Tag Archives: Ervin Laszlo

Inspirations to Open Our Minds

Network Review
Here are a couple of articles that interest me in dealing with how mired we are in an unworkable world. They are from the Network Review, a publication of the Scientific and Medical Network (SMN), which is a journal I read cover to cover. SMN, out of England, is several hundred impressive members, including Nobel Prize winners, who think outside the box.

The Network seeks to provide a forum for pursuing truth, wherever it leads, to widen the intellectual horizons of science and of society as a whole, to stimulate research at the frontiers of human knowledge and experience, and to make the results of such research more widely known through its educational programmes. The Network is committed to no dogma or creed. It encourages intellectual discernment and is wary of the ill-founded and sensational claims of ‘pseudo-science’. In asking searching questions about the nature of life and the role of the human being, the Network abides by its guidelines of open-minded, rigorous thinking and care for others at all times.

The editorial in this issue is Heresies and Paradigm Shifts, and, as you might guess, I read it with crop circles in mind. Here is the concluding paragraph:

Alfred North Whitehead, who was born 150 years ago, recognised the stultifying effect of scientific conservatism only too clearly in a statement in 1948: “Nothing is more curious than the self-satisfied dogmatism with which mankind at each period of its history cherishes the delusion of the finality of its existing modes of knowledge. Advance in detail is admitted: fundamental novelty is barred. This dogmatic common sense is the death of philosophical adventure.” Some mainstream scientists may give the SMN a rough ride for supporting heretics but I believe that is a price we must be prepared to pay in the search for a new paradigm.

A piece that has been published elsewhere as well, called Worldshift 20 Declaration, comes from a council of 20 prominent people, and has a mission “to give urgent attention to the new condition of the world emerging today and provide essential orientation so that an informed and determined movement toward a peaceful and sustainable planetary civilization could be brought into being…intends to shift the attention of the global public and media from the increasingly intractable problems and deepening crises of our deteriorating world to the opportunities and vistas of a new world where seven billion and more human beings can live in peace, prosperity and harmony with each other and the Earth’s natural systems.”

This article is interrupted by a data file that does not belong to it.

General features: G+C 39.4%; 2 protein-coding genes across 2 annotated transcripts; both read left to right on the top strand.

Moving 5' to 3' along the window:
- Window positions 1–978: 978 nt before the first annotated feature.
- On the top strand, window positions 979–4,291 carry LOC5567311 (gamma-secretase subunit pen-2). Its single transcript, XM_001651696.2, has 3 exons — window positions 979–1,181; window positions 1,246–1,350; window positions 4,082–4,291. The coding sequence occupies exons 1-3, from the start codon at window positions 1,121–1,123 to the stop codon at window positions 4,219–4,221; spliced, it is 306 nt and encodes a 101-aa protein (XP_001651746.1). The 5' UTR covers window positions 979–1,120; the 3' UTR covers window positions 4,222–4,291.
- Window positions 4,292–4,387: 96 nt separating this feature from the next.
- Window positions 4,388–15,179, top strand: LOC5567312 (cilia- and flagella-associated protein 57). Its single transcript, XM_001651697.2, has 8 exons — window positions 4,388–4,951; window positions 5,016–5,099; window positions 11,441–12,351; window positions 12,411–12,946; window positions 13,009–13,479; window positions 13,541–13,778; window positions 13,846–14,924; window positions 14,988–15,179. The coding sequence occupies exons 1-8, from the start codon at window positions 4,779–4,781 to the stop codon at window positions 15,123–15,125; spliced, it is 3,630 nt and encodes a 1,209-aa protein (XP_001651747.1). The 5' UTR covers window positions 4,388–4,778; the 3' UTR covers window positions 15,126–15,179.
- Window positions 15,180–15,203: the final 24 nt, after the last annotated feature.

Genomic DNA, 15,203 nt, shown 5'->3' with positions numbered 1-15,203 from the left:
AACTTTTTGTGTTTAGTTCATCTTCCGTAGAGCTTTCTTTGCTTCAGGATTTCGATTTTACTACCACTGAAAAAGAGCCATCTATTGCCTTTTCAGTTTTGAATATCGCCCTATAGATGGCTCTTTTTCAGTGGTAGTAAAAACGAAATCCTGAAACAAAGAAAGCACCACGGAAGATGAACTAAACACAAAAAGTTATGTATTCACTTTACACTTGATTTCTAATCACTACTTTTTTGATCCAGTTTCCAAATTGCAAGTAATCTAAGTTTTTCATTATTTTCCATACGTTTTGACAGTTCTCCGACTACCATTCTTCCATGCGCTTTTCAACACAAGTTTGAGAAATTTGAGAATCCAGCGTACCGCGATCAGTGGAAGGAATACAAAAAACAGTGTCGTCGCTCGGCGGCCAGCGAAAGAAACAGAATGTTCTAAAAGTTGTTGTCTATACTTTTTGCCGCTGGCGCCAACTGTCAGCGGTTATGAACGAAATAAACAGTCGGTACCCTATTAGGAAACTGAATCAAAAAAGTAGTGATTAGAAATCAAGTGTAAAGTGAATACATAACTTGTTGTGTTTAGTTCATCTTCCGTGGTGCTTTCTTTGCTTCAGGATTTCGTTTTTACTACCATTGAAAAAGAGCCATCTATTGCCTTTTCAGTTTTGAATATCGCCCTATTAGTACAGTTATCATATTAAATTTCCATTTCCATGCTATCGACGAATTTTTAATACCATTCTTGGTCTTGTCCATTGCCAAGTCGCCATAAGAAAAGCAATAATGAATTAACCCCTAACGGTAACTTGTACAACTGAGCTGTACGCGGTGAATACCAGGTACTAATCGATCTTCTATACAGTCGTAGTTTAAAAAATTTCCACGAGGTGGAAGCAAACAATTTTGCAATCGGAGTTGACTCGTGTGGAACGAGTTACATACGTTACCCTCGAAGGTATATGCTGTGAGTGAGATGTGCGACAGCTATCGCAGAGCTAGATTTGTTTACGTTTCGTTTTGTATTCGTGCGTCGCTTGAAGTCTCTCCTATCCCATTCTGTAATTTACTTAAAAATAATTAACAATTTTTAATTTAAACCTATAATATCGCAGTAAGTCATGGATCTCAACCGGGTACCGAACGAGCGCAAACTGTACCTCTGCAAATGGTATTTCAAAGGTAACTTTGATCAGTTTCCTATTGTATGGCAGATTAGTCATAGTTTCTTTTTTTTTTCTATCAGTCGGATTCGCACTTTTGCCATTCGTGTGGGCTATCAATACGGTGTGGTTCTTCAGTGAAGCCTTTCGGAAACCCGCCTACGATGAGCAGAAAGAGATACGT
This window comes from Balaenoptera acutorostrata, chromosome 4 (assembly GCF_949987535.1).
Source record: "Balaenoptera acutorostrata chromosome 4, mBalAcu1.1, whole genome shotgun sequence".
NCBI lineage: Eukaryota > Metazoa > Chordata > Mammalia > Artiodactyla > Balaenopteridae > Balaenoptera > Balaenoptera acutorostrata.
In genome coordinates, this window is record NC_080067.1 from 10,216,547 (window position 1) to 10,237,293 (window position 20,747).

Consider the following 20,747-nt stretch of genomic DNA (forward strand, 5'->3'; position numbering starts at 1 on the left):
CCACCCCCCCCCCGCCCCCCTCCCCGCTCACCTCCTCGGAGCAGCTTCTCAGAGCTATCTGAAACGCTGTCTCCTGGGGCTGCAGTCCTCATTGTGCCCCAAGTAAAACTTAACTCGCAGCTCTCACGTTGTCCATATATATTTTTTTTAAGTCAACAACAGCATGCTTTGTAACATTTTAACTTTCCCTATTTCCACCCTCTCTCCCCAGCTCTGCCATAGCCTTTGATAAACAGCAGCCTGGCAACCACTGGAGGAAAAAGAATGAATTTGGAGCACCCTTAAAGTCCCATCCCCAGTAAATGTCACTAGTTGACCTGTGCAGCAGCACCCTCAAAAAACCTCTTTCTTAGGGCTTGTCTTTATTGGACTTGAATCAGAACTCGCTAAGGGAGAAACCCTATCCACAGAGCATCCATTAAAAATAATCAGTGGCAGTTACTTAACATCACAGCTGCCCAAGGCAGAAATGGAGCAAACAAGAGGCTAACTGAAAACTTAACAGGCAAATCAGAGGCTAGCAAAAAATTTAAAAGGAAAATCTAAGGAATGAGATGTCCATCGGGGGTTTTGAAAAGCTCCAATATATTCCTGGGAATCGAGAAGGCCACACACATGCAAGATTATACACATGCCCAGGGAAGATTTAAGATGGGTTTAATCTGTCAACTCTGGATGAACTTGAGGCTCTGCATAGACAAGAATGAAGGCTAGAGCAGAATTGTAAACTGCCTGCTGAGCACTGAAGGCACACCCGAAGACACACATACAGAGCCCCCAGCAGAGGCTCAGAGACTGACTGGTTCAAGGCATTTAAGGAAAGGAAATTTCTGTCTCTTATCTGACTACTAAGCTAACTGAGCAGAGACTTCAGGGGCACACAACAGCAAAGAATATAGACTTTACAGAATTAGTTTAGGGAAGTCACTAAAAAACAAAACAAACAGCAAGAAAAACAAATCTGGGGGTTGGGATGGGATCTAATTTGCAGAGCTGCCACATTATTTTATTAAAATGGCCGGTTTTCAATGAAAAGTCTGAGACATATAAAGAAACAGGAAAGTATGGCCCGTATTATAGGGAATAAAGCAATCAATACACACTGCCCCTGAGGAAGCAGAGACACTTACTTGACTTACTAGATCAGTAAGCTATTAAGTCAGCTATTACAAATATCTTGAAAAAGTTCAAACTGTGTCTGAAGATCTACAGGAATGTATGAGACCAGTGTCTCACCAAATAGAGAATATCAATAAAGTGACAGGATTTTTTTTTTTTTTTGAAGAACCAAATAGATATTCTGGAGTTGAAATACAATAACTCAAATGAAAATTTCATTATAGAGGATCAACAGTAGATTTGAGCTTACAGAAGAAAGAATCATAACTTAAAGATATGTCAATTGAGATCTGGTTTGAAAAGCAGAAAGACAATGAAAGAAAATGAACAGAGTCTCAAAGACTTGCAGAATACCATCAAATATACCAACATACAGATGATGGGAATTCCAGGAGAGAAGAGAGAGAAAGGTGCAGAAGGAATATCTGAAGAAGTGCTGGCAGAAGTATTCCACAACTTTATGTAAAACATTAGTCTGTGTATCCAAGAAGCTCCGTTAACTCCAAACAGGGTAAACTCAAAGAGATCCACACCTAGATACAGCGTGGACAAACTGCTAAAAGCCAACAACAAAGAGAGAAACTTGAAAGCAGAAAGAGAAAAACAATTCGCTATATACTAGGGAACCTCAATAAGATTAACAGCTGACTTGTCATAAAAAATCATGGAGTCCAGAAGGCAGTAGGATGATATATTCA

Here are a couple of salient paragraphs that express what I talk about when I encourage people to pay attention to the circle phenomenon:

There are many crises affecting humanity and many others are yet to come. All these crises are effects of the same cause: the lack of a “planetary consciousness.” We lack a holistic perspective that embraces both humankind and the ecosystem. In a democracy the majority rules, decides and imposes its laws and behavior, and people with a planetary consciousness are still in the minority.

We need a consciousness that recognizes that wide-ranging cooperation based on solidarity and oriented toward fundamental transformation is the basic precondition for human peace and sustainability. We need a consciousness that inspires and motivates cooperation not only in the economic and financial domain, but also in the domain of the ecology, as well as in technology, education, public information, and cultural communication. We need a planetary consciousness that unambiguously apprehends the interdependence and the Oneness of all People on Earth, and the Oneness of our destiny.